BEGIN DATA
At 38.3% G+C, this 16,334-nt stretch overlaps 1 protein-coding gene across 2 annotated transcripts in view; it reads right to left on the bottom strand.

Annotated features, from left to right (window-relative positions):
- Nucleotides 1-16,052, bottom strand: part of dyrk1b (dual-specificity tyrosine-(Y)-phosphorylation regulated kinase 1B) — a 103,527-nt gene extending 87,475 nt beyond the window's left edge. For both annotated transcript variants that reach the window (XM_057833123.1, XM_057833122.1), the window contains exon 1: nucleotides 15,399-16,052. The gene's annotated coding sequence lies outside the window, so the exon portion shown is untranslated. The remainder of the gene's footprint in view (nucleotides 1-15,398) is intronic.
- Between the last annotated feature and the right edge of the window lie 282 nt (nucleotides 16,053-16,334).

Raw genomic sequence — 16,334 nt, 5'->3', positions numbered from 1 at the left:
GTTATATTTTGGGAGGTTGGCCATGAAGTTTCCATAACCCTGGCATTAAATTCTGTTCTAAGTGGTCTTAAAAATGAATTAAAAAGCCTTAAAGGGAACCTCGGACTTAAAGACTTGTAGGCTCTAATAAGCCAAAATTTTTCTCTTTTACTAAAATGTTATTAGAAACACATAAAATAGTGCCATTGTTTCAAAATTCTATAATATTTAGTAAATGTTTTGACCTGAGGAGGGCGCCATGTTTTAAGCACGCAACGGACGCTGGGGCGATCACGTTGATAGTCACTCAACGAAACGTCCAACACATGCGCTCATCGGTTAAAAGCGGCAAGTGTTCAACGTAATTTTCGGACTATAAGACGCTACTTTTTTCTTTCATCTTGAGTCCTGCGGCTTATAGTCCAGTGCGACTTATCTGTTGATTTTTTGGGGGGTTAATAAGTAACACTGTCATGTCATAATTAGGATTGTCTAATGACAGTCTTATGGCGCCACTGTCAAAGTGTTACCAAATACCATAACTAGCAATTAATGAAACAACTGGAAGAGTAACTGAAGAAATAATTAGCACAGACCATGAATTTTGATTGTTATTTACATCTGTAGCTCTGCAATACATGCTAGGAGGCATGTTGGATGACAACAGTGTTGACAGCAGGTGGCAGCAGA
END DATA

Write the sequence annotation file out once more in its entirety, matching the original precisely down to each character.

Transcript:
At 38.3% G+C, this 16,334-nt stretch overlaps 1 protein-coding gene across 2 annotated transcripts in view; it reads right to left on the bottom strand.

Annotated features, from left to right (window-relative positions):
- Nucleotides 1-16,052, bottom strand: part of dyrk1b (dual-specificity tyrosine-(Y)-phosphorylation regulated kinase 1B) — a 103,527-nt gene extending 87,475 nt beyond the window's left edge. For both annotated transcript variants that reach the window (XM_057833123.1, XM_057833122.1), the window contains exon 1: nucleotides 15,399-16,052. The gene's annotated coding sequence lies outside the window, so the exon portion shown is untranslated. The remainder of the gene's footprint in view (nucleotides 1-15,398) is intronic.
- Between the last annotated feature and the right edge of the window lie 282 nt (nucleotides 16,053-16,334).

Raw genomic sequence — 16,334 nt, 5'->3', positions numbered from 1 at the left:
GTTATATTTTGGGAGGTTGGCCATGAAGTTTCCATAACCCTGGCATTAAATTCTGTTCTAAGTGGTCTTAAAAATGAATTAAAAAGCCTTAAAGGGAACCTCGGACTTAAAGACTTGTAGGCTCTAATAAGCCAAAATTTTTCTCTTTTACTAAAATGTTATTAGAAACACATAAAATAGTGCCATTGTTTCAAAATTCTATAATATTTAGTAAATGTTTTGACCTGAGGAGGGCGCCATGTTTTAAGCACGCAACGGACGCTGGGGCGATCACGTTGATAGTCACTCAACGAAACGTCCAACACATGCGCTCATCGGTTAAAAGCGGCAAGTGTTCAACGTAATTTTCGGACTATAAGACGCTACTTTTTTCTTTCATCTTGAGTCCTGCGGCTTATAGTCCAGTGCGACTTATCTGTTGATTTTTTGGGGGGTTAATAAGTAACACTGTCATGTCATAATTAGGATTGTCTAATGACAGTCTTATGGCGCCACTGTCAAAGTGTTACCAAATACCATAACTAGCAATTAATGAAACAACTGGAAGAGTAACTGAAGAAATAATTAGCACAGACCATGAATTTTGATTGTTATTTACATCTGTAGCTCTGCAATACATGCTAGGAGGCATGTTGGATGACAACAGTGTTGACAGCAGGTGGCAGCAGA